Cane Rats: Thryonomyidae
The two species in the cane rat family, the greater cane rat and the lesser cane rat, are very similar in appearance, except for the fact that one is larger and heavier than the other. The second-largest rodents in their native continent of Africa after the South African porcupine, the cane rats range in length from 1.3 to 2.6 feet (40.9 to 79.3 centimeters) and in weight from 3.1 to 14.3 pounds (1.4 to 6.5 kilograms). Males are much larger and heavier than females. Cane rats are sturdy-looking animals, with solid, stocky bodies, short, brown, bristly, scaly tails, and small ears. Their speckled fur is sharp-ended and coarse, and can be any shade between grayish and yellowish brown. Cane rats have white lips, chins, and throats, with large, chisel-like incisor teeth that grow continuously. The upper teeth are grooved and bright orange. Their muzzles are squared and padded at the nose. These rodents have short, thick legs with heavily padded feet and straight, powerful claws with five digits in front and four in back. Their skin is very thin and tears easily, although it also heals quickly. Likewise, the tail will break off easily if the animal is caught by it. Sexually mature, those ready to mate, cane rats have orange-tinted fur in their genital areas. Cane rats do not seem to see well, but their senses of hearing and small are keen. Despite their heavy appearance, they are extremely fast and agile creatures.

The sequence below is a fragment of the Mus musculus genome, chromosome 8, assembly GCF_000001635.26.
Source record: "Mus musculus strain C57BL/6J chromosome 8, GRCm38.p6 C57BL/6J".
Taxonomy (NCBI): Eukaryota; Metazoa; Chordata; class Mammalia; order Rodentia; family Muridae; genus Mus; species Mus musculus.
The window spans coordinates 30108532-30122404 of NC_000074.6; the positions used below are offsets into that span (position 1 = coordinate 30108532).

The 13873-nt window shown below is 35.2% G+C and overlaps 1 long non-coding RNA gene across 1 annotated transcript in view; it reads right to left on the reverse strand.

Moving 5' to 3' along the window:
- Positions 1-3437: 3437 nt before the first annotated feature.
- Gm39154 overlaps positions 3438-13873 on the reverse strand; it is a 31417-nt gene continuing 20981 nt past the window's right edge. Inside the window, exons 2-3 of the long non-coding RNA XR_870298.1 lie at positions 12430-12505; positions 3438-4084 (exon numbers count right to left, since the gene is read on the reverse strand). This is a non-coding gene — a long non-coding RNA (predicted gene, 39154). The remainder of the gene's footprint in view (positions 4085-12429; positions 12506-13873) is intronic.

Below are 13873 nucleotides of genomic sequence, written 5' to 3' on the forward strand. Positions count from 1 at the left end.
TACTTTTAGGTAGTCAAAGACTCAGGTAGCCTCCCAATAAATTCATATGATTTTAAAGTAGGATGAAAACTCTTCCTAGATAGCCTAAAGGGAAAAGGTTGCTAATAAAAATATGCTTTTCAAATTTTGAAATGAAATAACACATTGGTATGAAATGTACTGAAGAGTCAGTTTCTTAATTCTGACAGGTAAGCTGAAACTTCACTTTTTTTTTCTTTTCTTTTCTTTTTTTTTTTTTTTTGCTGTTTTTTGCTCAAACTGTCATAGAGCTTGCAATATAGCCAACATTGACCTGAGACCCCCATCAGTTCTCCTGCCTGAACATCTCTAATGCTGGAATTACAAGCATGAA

Animal Life ResourceMammalsCane Rats: Thryonomyidae - Physical Characteristics, Behavior And Reproduction, Cane Rats And People, Greater Cane Rat (thryonomys Swinderianus): Species Account - GEOGRAPHIC RA\NGE, HABITAT, DIET, CONSERVATION STATUS